Friday Speak Out!: Setting Up Shop, Guest Post by Patti Larsen

Friday, September 09, 2011
Setting Up Shop

by Patti Larsen

I’ve been doing a great deal of research into marketing as my writing career takes off. I have two books coming out this month and three more in September. Whoa! Hang on, you say. Are you nuts? How can you possibly uber promote five books at once?

The answer is: I can’t. And I don’t have to. At least, in theory. From what I’ve been reading/studying/devouring, it’s time we writers started to face facts. Social media is great for connecting with other writers and maybe a few readers but that’s it. Yes, you will see a spike of sales your first month because your Mom and her best friend and all the people who love you/have a pact with you rush out to buy it. And those numbers are encouraging. Until the next month when they’ve dropped off dramatically rather than climbing like they should. Haven’t you been Tweeting your heart out? Facebooking yourself into insensibility? Goodreading, blogging, G+ing until you can’t see straight let alone focus on your next project?

But, from what I’m learning, that’s exactly what you should be doing. Rather than thrashing around trying to be noticed, you should be writing the sequel. After all, your friends and family and Twittermates all know you have a book for sale. It’s not like they can miss it (SQUEE!!) All you’re doing is pissing them off by posting about it every ten minutes.

I know, that sounds harsh. But admit it—you skim over posts from others when it gets to be too much, right? What makes you think your followers are any different? And as much as I LOVE LOVE LOVE my Facebook friends and Twitter peeps, most of them are writers.

Think about that. WRITERS. Not readers (yes, they read, but they are in this the same as I am, right? And as you are…) And while their support is fan-freaking-tastic, they aren’t really the one’s you’re trying to impress.

Okay, think about it this way: you have a T-shirt shop. But you only have one kind. Someone comes in, loves your shirt, wants to buy more but of different kinds. Frustrating to the customer, isn’t it? You want to stock your shelves. That way when a customer comes in, raving about the last T-shirt you can offer them a ball cap, matching toe-socks, a pair of cool jeans… and maybe another T-shirt of a different brand. And now that they know you have more stock, they will tell their friends how cool your store is, your stuff is, YOU are…. and voila, you have a viable business.

That’s why I’m focused on releasing books. Yes, I’ll blog hop and do a round with reviewers. But I’m already writing my next book. And the next one. And the one after that. Because the more product I have in my store, the more money I make.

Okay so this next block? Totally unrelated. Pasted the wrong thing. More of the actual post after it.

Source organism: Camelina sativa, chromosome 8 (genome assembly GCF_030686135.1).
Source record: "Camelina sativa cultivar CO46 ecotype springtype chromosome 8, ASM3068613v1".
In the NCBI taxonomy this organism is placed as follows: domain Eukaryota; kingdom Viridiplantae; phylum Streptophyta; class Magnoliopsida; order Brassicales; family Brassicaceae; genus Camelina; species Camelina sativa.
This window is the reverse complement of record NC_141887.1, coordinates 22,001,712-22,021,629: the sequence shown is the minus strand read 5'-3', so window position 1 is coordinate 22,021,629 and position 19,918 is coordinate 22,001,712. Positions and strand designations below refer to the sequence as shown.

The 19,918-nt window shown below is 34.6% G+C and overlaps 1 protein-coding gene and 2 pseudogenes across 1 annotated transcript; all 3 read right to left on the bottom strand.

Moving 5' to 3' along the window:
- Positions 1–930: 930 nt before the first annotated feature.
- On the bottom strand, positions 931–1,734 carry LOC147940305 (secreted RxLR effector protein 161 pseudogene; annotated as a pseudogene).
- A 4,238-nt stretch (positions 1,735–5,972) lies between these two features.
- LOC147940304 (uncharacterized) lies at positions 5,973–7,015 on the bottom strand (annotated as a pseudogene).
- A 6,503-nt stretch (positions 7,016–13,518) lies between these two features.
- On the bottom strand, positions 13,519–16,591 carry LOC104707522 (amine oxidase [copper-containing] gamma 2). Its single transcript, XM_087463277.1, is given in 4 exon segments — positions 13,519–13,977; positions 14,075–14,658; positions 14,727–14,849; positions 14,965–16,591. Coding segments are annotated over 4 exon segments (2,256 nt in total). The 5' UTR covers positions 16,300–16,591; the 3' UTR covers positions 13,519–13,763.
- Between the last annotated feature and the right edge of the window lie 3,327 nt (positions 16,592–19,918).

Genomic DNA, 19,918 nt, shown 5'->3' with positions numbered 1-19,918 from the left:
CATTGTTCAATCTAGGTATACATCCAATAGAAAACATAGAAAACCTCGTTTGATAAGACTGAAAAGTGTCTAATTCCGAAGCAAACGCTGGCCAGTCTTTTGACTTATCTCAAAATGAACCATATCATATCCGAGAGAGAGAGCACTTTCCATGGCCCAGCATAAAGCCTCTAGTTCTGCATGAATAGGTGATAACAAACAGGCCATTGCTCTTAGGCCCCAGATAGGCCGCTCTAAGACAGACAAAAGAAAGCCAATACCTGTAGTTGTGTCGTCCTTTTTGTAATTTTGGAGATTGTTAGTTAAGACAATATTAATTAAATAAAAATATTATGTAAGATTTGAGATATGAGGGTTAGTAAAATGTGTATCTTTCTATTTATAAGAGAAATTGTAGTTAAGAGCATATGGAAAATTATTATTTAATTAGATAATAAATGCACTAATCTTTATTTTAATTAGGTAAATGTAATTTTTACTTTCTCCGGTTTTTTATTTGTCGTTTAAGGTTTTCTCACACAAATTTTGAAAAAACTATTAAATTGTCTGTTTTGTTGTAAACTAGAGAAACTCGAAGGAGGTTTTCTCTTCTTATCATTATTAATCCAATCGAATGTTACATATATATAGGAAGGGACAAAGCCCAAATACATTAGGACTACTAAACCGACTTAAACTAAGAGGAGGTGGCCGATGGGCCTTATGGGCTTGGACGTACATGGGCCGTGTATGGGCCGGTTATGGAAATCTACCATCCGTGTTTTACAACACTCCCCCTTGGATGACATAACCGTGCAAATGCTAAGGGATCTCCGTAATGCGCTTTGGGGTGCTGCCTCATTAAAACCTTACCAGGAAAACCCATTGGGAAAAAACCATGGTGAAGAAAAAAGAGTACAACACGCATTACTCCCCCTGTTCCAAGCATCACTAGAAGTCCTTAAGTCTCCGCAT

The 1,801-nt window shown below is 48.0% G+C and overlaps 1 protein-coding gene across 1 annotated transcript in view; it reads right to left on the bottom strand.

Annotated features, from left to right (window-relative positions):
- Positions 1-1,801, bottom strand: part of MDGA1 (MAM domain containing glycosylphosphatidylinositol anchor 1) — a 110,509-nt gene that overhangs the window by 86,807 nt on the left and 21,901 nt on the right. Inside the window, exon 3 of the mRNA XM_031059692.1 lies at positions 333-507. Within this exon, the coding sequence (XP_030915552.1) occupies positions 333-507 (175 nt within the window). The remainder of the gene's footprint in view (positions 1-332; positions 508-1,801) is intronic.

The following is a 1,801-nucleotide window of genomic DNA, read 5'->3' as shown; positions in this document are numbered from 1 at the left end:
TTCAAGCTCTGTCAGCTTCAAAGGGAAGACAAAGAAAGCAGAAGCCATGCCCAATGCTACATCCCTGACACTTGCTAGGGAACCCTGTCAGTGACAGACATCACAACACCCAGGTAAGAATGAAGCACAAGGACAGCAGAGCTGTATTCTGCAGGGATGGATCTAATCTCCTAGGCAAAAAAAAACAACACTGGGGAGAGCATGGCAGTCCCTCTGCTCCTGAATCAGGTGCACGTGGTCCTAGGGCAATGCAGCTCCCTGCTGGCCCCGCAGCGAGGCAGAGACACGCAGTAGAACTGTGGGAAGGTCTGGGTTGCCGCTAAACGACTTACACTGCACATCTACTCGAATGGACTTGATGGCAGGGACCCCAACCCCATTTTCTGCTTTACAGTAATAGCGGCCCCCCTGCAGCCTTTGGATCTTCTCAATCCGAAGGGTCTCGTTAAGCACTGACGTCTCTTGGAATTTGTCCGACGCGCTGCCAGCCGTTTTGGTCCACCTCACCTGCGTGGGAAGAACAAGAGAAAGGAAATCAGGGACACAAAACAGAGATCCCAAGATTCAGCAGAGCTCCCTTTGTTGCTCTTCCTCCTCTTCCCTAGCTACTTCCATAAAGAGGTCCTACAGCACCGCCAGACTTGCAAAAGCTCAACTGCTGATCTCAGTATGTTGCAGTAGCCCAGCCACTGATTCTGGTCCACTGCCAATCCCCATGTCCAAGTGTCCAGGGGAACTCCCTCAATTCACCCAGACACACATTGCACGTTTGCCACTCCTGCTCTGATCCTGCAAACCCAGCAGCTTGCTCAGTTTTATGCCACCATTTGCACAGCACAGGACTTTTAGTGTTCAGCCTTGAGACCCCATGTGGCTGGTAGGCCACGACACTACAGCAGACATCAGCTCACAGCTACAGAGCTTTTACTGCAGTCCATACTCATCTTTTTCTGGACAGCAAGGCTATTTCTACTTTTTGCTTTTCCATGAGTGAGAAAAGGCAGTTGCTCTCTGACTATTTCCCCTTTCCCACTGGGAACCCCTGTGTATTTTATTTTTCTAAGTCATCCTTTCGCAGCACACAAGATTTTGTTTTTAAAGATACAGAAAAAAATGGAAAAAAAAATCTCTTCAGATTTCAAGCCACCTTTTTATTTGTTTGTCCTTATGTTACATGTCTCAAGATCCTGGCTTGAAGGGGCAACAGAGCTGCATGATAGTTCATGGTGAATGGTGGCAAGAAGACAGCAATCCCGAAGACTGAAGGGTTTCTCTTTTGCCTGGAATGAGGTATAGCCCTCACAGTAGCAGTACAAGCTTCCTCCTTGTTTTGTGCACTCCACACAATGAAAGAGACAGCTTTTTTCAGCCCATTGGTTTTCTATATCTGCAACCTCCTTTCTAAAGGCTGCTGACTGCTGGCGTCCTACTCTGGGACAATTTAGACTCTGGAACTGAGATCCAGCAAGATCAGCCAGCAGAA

And that’s the point, isn’t it?

* * *
Patti Larsen is a middle grade, young adult and adult author with a passion for the paranormal. She lives on the East Coast of Canada with her very patient husband Scott and four enormous cats. You can find her at,, and her work on

Would you like to participate in Friday "Speak Out!"? Email your short posts (under 500 words) about women and writing to: marcia[at]wow-womenonwriting[dot]com for consideration. We look forward to hearing from you!



Julie Anne Lindsey said...

What a great take on promotion! I loved reading this and hearing your perspective and best of all OMG I had no idea you had any books coming out let alone FIVE! Congrats!

Patti Larsen said...

Thanks for hosting me today!

Julie Anne--LOL! Thank you... guess my silent marketing plan is working...

LuAnn Schindler said...

Seems like you need to strike balance between promotion and writing your next book. I look at my Twitter feed. I have over 1000 followers. Only around 100 are writers. The rest are potential readers. Same with my Facebook account. Out of 600+ friends, only a handful are writers.
Bottom line: you STILL have to promote your book. And, you STILL need to write.

Patti Larsen said...

LuAnn--VERY true. And it's not that I'm ignoring my marketing--I'm doing what I can (blog guest posts, getting reviews, promoting) but the point is not to get mired down in the wilds of social media. Keep producing! It's very important--the most important part. Having wares to sell is just smart business.

Angela Mackintosh said...

Yes, I think balance is the key. For instance, I could say that Amanda Hocking is making a million dollars a year by promoting her self-pubbed ebooks via social media. BUT, if she didn't have 9+ ebooks for sale then she would never have made that much money. Many authors I talk to all say the same thing: to make any money at this book business you have to have a series or a bunch of books out there. And you have to keep writing. It's easy to get lost in the world of social media promotion, so this post is a good reminder. :)

Patti, I agree with your statement about authors over-plugging their books. I think most readers know right away if a book interests them. I know just by reading the synopsis if it will appeal to me or not. It's just so tough though...there is so much info in social media that we're bombarded with things to check out, things to do, see, or buy. It's both easier AND harder for authors to market themselves. I think the best bet is to make a good product, and keep on doing so. When a reader likes a book, they'll want to read everything that the author has written and share it with their friends.

Robyn Chausse said...

Love the website Patti! And, did I count 14 books?

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